Jerry Ryan had come by during the day and said, “show up at this address, you don’t need a guitar.” I thought we were going to a loft, but I show up at this place in Chelsea and get on the elevator and there is a receptionist there and shit and they point me where to go and Debbie and Chris are there. I immediately apologized because I thought I was in the wrong place! They said, “This is the right place!” Chris had this beautiful Telecaster and a bottle of gin and I said, “What do you want me to play?” and Chris said, “Play anything” and that was that. I think it was two or three days long and it was a lot of fun. I didn’t really have any interaction with Fripp or Lloyd. I did the guitar tracks and sat in the control room and played some bass, as much as you can play bass on that album. That album is totally weird and I was happy to do because it was a head of its time. Stedding was a really fucking nice guy; we hung out a lot together.
Punk Globe:
What’s with Walter Lure?
Joey Pinter:
I always found it really easy to play with Walter, there was always something for me to do with those songs. We mesh really well together. I was never at a loss with those songs.
Punk Globe:
It came out over 20 years ago, you would think good, ole’ Waldo is tired of playing the same songs. Is he? Are you?
Joey Pinter:
I am, actually. I sit with him exactly where I am sitting here talking to you, time and time again and I pour alcohol into him trying to get the answers I want to hear. I know people who know people who have money in their hand to put him into the studio and he won’t do it. I say, “What do you think everyone is going to compare it to LAMF?” Well of course they are! They compared Rent Party to LAMF. We were really lucky with Rent Party that it worked out so well. I mean…he has got more money than all of us! I don’t understand how he keeps doing it. It would drive me crazy! Thank God I only have to do every couple of years.
Punk Globe:
When will there be another Waldos’ album?
Joey Pinter:
I really don’t believe it will happen. I think he’s really content having his life the way he is. If people put up money they will want him to tour and he refuses. He has the fabulous Wall Street job where he’s making a shit ton of money. He can’t afford to do that. He does it three times a month doing local or semi-local gigs. But I don’t think it’s going to happen. I haven’t decided where I’m going to put him on my new album.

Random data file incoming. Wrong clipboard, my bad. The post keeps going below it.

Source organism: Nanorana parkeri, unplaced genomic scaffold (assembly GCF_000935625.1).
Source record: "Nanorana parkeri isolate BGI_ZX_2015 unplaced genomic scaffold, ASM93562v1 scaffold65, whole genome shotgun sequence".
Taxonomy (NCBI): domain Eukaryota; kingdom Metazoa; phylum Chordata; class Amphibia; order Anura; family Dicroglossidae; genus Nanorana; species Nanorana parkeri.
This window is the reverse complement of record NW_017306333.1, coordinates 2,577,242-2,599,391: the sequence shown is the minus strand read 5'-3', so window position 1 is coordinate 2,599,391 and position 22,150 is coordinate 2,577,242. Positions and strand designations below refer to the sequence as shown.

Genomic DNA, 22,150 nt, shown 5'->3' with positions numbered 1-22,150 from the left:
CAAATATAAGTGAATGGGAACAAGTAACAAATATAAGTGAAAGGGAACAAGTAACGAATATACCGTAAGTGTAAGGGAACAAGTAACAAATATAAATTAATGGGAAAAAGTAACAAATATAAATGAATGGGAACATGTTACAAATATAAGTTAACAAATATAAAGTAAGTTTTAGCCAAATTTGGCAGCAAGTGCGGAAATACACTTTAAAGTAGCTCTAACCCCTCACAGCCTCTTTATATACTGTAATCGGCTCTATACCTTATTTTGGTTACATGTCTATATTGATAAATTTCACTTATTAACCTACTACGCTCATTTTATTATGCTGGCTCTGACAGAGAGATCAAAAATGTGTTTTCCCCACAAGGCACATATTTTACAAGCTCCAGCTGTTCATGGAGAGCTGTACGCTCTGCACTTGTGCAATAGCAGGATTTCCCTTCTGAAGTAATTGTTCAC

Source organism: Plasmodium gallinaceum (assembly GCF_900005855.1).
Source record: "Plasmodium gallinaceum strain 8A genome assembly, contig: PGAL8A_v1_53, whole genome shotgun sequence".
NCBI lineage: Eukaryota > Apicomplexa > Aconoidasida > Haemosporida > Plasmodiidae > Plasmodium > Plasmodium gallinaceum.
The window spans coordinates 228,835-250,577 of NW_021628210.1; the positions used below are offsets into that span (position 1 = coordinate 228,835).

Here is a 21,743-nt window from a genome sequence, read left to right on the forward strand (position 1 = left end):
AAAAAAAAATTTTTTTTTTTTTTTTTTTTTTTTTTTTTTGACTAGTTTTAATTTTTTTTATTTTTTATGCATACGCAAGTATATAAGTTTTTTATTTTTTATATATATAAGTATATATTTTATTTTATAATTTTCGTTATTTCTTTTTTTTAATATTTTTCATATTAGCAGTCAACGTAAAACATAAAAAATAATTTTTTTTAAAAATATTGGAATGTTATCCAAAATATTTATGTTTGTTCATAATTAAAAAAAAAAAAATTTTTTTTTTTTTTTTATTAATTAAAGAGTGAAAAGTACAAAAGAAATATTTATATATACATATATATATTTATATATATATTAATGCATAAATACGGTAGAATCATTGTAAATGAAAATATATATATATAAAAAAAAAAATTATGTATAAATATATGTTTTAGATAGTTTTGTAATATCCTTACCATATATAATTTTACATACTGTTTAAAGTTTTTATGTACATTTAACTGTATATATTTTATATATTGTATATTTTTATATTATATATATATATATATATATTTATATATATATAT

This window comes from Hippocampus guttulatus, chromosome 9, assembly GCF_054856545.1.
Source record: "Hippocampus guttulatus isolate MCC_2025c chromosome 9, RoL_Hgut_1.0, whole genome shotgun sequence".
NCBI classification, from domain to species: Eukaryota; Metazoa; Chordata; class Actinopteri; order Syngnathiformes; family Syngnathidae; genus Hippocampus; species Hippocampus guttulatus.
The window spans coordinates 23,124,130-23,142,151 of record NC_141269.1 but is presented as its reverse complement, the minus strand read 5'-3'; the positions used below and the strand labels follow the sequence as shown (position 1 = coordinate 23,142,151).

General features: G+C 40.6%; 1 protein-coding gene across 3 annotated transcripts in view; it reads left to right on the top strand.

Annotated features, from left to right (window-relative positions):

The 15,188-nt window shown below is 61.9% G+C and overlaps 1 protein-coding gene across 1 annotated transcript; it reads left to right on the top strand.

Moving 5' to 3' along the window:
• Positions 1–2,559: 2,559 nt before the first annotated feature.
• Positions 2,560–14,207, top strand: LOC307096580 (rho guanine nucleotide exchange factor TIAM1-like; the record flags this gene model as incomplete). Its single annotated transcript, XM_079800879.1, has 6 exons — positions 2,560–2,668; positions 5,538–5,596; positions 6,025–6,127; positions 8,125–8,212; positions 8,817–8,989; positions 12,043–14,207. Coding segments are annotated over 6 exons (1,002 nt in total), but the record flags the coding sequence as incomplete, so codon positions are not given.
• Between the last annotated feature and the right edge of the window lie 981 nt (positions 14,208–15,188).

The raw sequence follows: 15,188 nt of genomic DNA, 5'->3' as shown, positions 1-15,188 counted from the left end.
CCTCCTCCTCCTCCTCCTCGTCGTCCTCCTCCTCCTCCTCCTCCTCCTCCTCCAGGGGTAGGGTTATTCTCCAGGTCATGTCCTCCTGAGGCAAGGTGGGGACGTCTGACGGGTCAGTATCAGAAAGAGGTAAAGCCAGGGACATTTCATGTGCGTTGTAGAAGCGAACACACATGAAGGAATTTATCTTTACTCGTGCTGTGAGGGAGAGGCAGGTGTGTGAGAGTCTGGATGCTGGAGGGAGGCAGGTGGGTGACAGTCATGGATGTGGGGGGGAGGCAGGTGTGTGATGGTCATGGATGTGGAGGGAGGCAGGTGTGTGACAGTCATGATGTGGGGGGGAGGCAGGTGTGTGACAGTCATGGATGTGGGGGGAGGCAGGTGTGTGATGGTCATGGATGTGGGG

Punk Globe:
Max’s Kansas City or CBGBs?
Joey Pinter:
Max’s, without a doubt!
Punk Globe:
Who’s playing you in the new CBGB movie?
Joey Pinter:
[Laughs]. I’m not in it. I was never one of the cool ones. I was there but not cool. I’m still not one of the cool ones, that’s okay though, I’m tired of trying.
Punk Globe:
What were some of your favorite bands of that time?
Joey Pinter:
Easy! There were a couple bands I always made a point of going to see. That was the Planets and the Tuff Darts. I saw the Fast so much that if I went to see them I did or didn’t. I absolutely made a point of seeing the Planets and the Tuff Darts.
Punk Globe:
Who from that scene would you like to work with?
Joey Pinter:
Now? I’d like to play with Marky Ramone, he’s a great drummer! I’d like to play again with Elliot Micheals but that’s it from the top of my head.
Punk Globe:
Tell us about your new album?
Joey Pinter:
Where we are now- putting the drums on stuff. My notes say: listen to the guitars and see what to change. I want to pick up on the energy to the drums that we just recorded, some of it I’m going to leave alone but some of it I’m going to change. There is a lot of harmony stuff, and I don’t sing very well. I use the word “harmony” sparingly, I don’t mean like Crosby Stills & Nash! There are solos that I want to add and a buddy of mine that I want to play sax. Walter is going to play a track and another guy in New York is going to play a track. It’s in motion, finally! The finish date- a couple of months I suppose. I can’t think of too many things or my head will explode.
Punk Globe:
Any cool collaborations or strictly solo?
Joey Pinter:
Yeah there will be a lot of collaborations. A lot of my LA friends… There will be a lot of familiar names from New York and LA! So far I’m very fortunate to have Arthur Alexander (the Poppees,Sorrows, Arthur Alexander Band) producing and Luis Herrera (Arthur Alexander Band, Nasty Souls) on the drums.
Punk Globe:
You got to get Steve Conte and Sylvain to play on it!
Joey Pinter:
The first time I met Steve was at Redondo Beach I believe. We played on the same bill in New York a year or so ago. I heard from Sami the other day. He’s always been one of my favorites. I’m working on it! Those two have always been some of my favorites. We never were big asshole buddies, but over the years I run into them and play on the same bill with them. They always are nice guys, straight up. So many people in their shoes have the wrong attitude about everything, but not them. Syl was never one of those guys and neither was Jerry Nolan. When I first met Conte I was hoping he’d be a dick, but he’s a really fucking nice guy!
Punk Globe:
Tell us something that no one knows about you!
Joey Pinter:
I’m into weird keyboard music, like that Sire band Renaissance!
Punk Globe:
Can we expect a synth solo on the new record?
Joey Pinter:
No!
Punk Globe:
Any advice for aspiring guitarist that need some motivation?
Joey Pinter:
Never give up on your sound. Don’t listen to what the radio tells you, do what you think is right…